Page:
Get a group of charity leaders together and ask them what they want to do about digital and I guarantee that they’ll ask what digital really means. In the Charity Digital Code of Practice we use the Co-op’s definition: "Applying the culture, practices, processes & technologies of the Internet-era to respond to people’s raised expectations." I wholeheartedly agree with this because it shows how digital is changing behaviours. Ask me the question again in 10 years, though, and I might give you a different answer.
A decade ago, those of us working in digital would have defined it as a set of tools. In 2029, the landscape will have changed hugely. The professional services company PwC predicts that 30 per cent of jobs could be at risk of automation by the mid 2030s, and the tech billionaire Elon Musk is investing in self-driving cars and the integration of humans and artificial intelligence. The truth is that we can define digital now, but as one charity leader wisely said to me it is a moving target. And we all need to plan for that.
You might ask how you can plan for the future when emerging tech developments seem so abstract and we don’t know what 2029 will hold. I think there are three key topics on which charity leaders need to keep their eyes. We’ve highlighted these in the survey we are asking charities to take part in to build this year’s Charity Digital Skills Report. We’ll be sharing the results in June, but here’s what charity leaders can do about these issues in the meantime.
Diversity is a hot topic in the sector at the moment, and with good reason. Close to 80 per cent of senior leadership teams at charities have no ethnic minority professionals. And fewer than one in five (19 per cent) of the UK tech workforce is female. Diversity is also a problem in Silicon Valley, leading to recent high-profile lawsuits against tech companies such Google. Whether you’re running a global tech behemoth based in Menlo Park or a homelessness charity in Manchester, you need to think about how your digital communications, products and services reflect the varied needs of the people you help. Is this represented among those working in digital at your charity? If not, how can you reach people who have those experiences and support them in making the transition to working for your charity?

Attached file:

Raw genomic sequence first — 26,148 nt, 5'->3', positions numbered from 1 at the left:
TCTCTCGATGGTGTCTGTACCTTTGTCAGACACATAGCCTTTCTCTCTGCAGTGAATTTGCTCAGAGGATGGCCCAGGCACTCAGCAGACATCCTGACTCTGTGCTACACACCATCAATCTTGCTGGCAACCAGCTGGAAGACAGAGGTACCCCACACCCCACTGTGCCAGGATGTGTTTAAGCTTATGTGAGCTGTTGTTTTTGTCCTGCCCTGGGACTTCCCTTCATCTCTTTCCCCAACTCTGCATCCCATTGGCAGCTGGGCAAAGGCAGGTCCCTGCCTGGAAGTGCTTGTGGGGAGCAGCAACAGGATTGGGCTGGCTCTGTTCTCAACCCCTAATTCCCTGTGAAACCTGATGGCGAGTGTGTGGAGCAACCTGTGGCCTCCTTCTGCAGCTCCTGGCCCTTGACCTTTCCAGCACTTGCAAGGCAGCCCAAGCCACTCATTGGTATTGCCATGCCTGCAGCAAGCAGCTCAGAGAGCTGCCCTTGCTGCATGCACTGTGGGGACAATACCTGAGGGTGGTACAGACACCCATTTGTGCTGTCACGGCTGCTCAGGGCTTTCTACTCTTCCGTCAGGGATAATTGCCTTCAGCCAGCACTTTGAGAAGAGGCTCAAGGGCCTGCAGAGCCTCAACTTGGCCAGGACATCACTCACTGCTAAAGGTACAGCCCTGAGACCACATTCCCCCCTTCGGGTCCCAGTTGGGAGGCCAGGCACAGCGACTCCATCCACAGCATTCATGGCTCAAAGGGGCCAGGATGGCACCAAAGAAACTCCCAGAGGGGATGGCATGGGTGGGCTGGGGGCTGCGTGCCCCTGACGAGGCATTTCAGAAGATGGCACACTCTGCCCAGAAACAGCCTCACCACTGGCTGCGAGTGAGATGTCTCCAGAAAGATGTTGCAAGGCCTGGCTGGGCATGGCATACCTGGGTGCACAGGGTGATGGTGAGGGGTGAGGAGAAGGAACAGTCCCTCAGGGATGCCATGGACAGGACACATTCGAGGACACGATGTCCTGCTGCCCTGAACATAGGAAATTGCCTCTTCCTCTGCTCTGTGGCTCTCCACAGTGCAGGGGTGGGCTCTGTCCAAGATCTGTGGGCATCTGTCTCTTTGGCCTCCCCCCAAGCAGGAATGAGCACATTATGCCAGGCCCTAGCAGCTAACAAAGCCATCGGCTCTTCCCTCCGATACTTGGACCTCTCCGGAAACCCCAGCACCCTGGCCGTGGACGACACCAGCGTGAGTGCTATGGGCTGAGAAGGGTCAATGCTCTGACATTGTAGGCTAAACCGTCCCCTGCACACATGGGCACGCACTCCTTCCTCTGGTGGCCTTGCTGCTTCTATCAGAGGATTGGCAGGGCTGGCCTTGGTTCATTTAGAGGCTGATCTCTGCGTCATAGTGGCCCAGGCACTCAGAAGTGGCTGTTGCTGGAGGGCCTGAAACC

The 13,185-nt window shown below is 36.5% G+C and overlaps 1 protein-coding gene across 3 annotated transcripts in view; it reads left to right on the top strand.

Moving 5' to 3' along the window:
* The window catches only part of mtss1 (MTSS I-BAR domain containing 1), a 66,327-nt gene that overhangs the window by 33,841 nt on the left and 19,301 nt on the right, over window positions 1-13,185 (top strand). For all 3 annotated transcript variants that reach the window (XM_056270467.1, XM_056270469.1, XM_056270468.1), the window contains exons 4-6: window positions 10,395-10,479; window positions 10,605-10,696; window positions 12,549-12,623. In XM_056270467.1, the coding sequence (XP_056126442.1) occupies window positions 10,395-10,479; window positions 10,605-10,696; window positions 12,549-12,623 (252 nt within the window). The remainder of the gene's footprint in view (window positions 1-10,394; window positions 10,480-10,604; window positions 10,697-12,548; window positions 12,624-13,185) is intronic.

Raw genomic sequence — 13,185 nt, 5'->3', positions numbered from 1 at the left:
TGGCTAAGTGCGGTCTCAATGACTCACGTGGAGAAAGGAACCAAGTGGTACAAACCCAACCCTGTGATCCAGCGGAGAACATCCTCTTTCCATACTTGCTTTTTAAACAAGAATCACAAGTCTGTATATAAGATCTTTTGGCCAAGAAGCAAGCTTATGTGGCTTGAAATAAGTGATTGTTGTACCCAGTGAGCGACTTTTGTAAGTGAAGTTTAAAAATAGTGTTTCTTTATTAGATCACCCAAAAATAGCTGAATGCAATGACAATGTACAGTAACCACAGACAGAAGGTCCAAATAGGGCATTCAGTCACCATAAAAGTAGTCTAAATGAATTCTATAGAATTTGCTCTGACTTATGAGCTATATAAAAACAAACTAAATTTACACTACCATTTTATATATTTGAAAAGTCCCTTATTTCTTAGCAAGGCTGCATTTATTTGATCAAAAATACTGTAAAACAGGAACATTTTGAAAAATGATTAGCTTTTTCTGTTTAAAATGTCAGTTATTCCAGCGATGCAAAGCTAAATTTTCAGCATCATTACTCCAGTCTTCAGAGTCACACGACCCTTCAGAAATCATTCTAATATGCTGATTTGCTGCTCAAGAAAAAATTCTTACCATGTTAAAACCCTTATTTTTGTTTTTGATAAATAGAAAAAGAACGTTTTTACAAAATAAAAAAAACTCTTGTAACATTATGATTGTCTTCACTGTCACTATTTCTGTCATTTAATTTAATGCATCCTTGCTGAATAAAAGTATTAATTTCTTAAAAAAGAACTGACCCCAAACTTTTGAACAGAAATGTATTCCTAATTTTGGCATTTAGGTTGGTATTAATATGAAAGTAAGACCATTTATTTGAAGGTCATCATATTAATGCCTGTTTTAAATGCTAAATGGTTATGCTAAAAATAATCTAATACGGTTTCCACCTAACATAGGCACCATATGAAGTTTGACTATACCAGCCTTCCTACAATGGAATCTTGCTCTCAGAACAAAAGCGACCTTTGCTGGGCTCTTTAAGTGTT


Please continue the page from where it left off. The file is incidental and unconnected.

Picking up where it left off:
Digital ethics is a growing area. Big tech companies are under fire in the press every few days, whether it’s Facebook and its track record in data or the recent story about Huawei’s involvement in the UK’s 5G network. Our sector, like others, is dependent on big tech companies. I’m struggling, for example, to think of a small charity that isn’t on Facebook. All you can do is to understand the risks involved and look at what you can do to manage them, including how your charity’s data is being used and whether you need to diversify across different platforms.
Are you planning for Brexit? Is this causing uncertainty for your charity’s digital investment or plans, or are you in business-as-usual mode? We’ve asked that question in this year’s report. If there is a no-deal Brexit, could digital services help you maintain business continuity?
We’ve asked charities how they are tackling these issues and more in the survey. Add your voice to the debate and I’ll share what the sector is saying about these and other hot digital issues in a future column.
Zoe Amar is the founder of the digital and marketing consultancy Zoe Amar Digital @zoeamar